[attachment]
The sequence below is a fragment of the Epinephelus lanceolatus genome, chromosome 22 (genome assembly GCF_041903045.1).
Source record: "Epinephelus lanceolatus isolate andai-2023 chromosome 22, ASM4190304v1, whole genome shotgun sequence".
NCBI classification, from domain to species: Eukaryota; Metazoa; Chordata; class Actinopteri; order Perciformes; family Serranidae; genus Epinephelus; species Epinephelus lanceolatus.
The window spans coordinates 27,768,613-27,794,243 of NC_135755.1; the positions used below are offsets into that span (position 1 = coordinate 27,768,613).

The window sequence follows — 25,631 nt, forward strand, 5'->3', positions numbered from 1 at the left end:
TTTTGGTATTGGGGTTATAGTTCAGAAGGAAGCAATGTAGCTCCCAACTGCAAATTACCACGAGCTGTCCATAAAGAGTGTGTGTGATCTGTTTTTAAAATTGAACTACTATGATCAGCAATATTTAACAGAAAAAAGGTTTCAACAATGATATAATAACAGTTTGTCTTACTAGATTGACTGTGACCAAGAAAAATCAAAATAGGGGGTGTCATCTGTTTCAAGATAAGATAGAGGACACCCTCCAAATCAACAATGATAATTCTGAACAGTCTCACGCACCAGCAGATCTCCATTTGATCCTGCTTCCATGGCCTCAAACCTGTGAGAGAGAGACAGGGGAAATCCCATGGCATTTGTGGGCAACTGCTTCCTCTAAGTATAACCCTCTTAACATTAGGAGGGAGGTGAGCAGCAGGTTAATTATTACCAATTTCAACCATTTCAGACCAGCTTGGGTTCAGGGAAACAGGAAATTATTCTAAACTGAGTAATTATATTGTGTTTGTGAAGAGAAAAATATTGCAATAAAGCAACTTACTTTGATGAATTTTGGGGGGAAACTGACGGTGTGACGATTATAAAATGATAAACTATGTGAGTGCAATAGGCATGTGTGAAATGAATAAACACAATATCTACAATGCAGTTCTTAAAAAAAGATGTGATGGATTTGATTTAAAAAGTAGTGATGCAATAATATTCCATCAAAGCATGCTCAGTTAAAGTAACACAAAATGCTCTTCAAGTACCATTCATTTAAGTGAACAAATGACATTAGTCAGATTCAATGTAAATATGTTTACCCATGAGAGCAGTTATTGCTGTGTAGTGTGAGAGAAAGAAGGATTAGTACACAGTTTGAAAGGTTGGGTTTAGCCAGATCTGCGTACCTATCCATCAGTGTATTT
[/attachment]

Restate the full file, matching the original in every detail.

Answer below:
The sequence below is a fragment of the Epinephelus lanceolatus genome, chromosome 22 (genome assembly GCF_041903045.1).
Source record: "Epinephelus lanceolatus isolate andai-2023 chromosome 22, ASM4190304v1, whole genome shotgun sequence".
NCBI classification, from domain to species: Eukaryota; Metazoa; Chordata; class Actinopteri; order Perciformes; family Serranidae; genus Epinephelus; species Epinephelus lanceolatus.
The window spans coordinates 27,768,613-27,794,243 of NC_135755.1; the positions used below are offsets into that span (position 1 = coordinate 27,768,613).

The window sequence follows — 25,631 nt, forward strand, 5'->3', positions numbered from 1 at the left end:
TTTTGGTATTGGGGTTATAGTTCAGAAGGAAGCAATGTAGCTCCCAACTGCAAATTACCACGAGCTGTCCATAAAGAGTGTGTGTGATCTGTTTTTAAAATTGAACTACTATGATCAGCAATATTTAACAGAAAAAAGGTTTCAACAATGATATAATAACAGTTTGTCTTACTAGATTGACTGTGACCAAGAAAAATCAAAATAGGGGGTGTCATCTGTTTCAAGATAAGATAGAGGACACCCTCCAAATCAACAATGATAATTCTGAACAGTCTCACGCACCAGCAGATCTCCATTTGATCCTGCTTCCATGGCCTCAAACCTGTGAGAGAGAGACAGGGGAAATCCCATGGCATTTGTGGGCAACTGCTTCCTCTAAGTATAACCCTCTTAACATTAGGAGGGAGGTGAGCAGCAGGTTAATTATTACCAATTTCAACCATTTCAGACCAGCTTGGGTTCAGGGAAACAGGAAATTATTCTAAACTGAGTAATTATATTGTGTTTGTGAAGAGAAAAATATTGCAATAAAGCAACTTACTTTGATGAATTTTGGGGGGAAACTGACGGTGTGACGATTATAAAATGATAAACTATGTGAGTGCAATAGGCATGTGTGAAATGAATAAACACAATATCTACAATGCAGTTCTTAAAAAAAGATGTGATGGATTTGATTTAAAAAGTAGTGATGCAATAATATTCCATCAAAGCATGCTCAGTTAAAGTAACACAAAATGCTCTTCAAGTACCATTCATTTAAGTGAACAAATGACATTAGTCAGATTCAATGTAAATATGTTTACCCATGAGAGCAGTTATTGCTGTGTAGTGTGAGAGAAAGAAGGATTAGTACACAGTTTGAAAGGTTGGGTTTAGCCAGATCTGCGTACCTATCCATCAGTGTATTT